Since 2017 is ending soon, it seemed to be a good time to reflect on my weekly posts and display some of the interesting graphs (my top ten) that I have constructed this past year. What are my criteria for including these graphs? I favor graphs that are pretty self-explanatory (you don’t have to stare at the graph for a long time to figure out the message), and help to remind me of some of the notable events in the 2017 MLB season. If one wrote a summary paragraph of the 2017 season, I would think “Statcast”, “home runs”, “team streaks” might be words that would be included and my posts reflect those topics.
Type of Batted Balls Described by Launch Angle and Exit Velocity
From a data perspective, the big news in 2017 is the availability of the new Statcast data through Baseball Savant. In this post, I show how one can think of types of batted balls (fly balls, ground balls, line drives, and popups) in terms of locations in the (launch angle, exit velocity space). Certainly “launch angle” is an important word in the vocabulary of a 2017 MLB hitter.
Chance of a Hit Depends on Launch Angle and Exit Velocity
Continuing on the Statcast data theme, here I describe how one can use a generalized additive model to predict the probability of a hit based on knowing the launch angle and exit velocity. As we see, the launch angle of the batted ball is very relevant unless one hits the ball very hard in the air.
Notable Streaks and Slumps
There were some notable winning streaks in the 2017 season by the Indians and the Dodgers. In this post, I use various graphical methods to visualize the interesting Dodgers streakiness — they were very hot for much of the season but had a dramatic losing tendency at the end.
Ryan Howard Platoon Performance
I have to mention at least one player from the Phillies — my home team when I was growing up. In this tribute to Ryan Howard, I explore his hitting performance over his career against lefties and righties — he ended his career as a platoon hitter, hitting only against right-handers.
Shrinkage of Hitting Rates
An interesting statistical problem is to predict the final batting average of a player given his performance at some point during the season. In this post, I illustrate one of my methods of decomposing a batting average into three different rates (SO rate, HR rate, and BA rate) and applying shrinkage methods to each set of rates for all players. Looking at the graph, it seems that my predictions of final season AVG for Posey, Turner, and Zimmerman were all in the .290 – .310 range — looking at Baseball Reference, I see their actual 2017 AVGs were roughly in this range.
Home Run Distances
One of the big stories in 2017 was the record number of home runs hit. This post explored the distances in home runs using data from the Home Run Tracker. This graph shows that for many ballparks, there was a 1-3 percent increase in the lengths of home runs between 2014 and 2017.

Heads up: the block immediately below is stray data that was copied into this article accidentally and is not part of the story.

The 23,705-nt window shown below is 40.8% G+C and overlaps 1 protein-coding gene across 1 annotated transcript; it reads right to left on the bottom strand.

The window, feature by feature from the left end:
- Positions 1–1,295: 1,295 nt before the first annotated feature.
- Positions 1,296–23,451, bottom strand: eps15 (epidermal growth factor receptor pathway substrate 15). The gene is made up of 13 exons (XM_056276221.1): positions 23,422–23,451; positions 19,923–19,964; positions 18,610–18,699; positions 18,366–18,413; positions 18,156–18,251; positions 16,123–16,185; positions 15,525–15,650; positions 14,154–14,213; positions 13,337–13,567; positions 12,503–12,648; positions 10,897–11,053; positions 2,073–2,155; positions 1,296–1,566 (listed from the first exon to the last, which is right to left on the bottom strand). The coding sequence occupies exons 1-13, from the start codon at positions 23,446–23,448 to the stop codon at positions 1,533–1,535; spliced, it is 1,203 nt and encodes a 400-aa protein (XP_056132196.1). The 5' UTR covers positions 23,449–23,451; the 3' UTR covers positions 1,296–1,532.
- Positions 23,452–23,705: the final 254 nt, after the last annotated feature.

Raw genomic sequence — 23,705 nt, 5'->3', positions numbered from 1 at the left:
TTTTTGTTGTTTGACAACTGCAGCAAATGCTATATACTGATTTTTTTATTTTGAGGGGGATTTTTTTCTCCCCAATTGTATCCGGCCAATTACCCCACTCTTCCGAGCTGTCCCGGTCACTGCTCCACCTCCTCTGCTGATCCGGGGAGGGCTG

Stanton Home Run Prediction
In 2017, there was a lot of attention to two sluggers, Aaron Judge and Giancarlo Stanton who were hitting many home runs. How many home runs would Stanton eventually hit? In this post, I use a Bayesian multilevel model to predict the chance that he would break Roger Maris’ record. (It turned out that he fell short of the Maris record.) . I wonder how Judge and Stanton will perform (home run wise) in the 2018 season as teammates on the Yankees.
Variation in Home Run Rates
Continuing on the home run theme, one question is what is the reason for the variation in home run rates — is it due to the variation in hitter abilities, or the variation in pitcher’s tendencies to allow home runs? In this recent post, this graph answers the question — there is much more variability in true hitter home run rates than in true pitcher home run rates.
ggplot2 Can Do Word Clouds
In this fun post, I got inspired by looking at another post, to see if the ggplot2 package could be used to construct the popular word clouds. This plot shows how popular first names of ballplayers have changed over baseball eras.
Lengths of 2017 World Series Games
The 2017 World Series was very exciting, even though some of the games were very long. In this World Series post, I show that game lengths are a function of the number of pitches, and there were dramatic differences in the length from the very short Game 1 to the historic over than 5 hours Game 5.
I expect the 2018 season to be exciting — one nice aspect about baseball competition is its unpredictability. Although I am unsure about the frequency of my posts (Sports Illustrated will be only publishing issues every two weeks starting this summer), I will continue to explore topics that will showcase the use of R in addressing questions in baseball.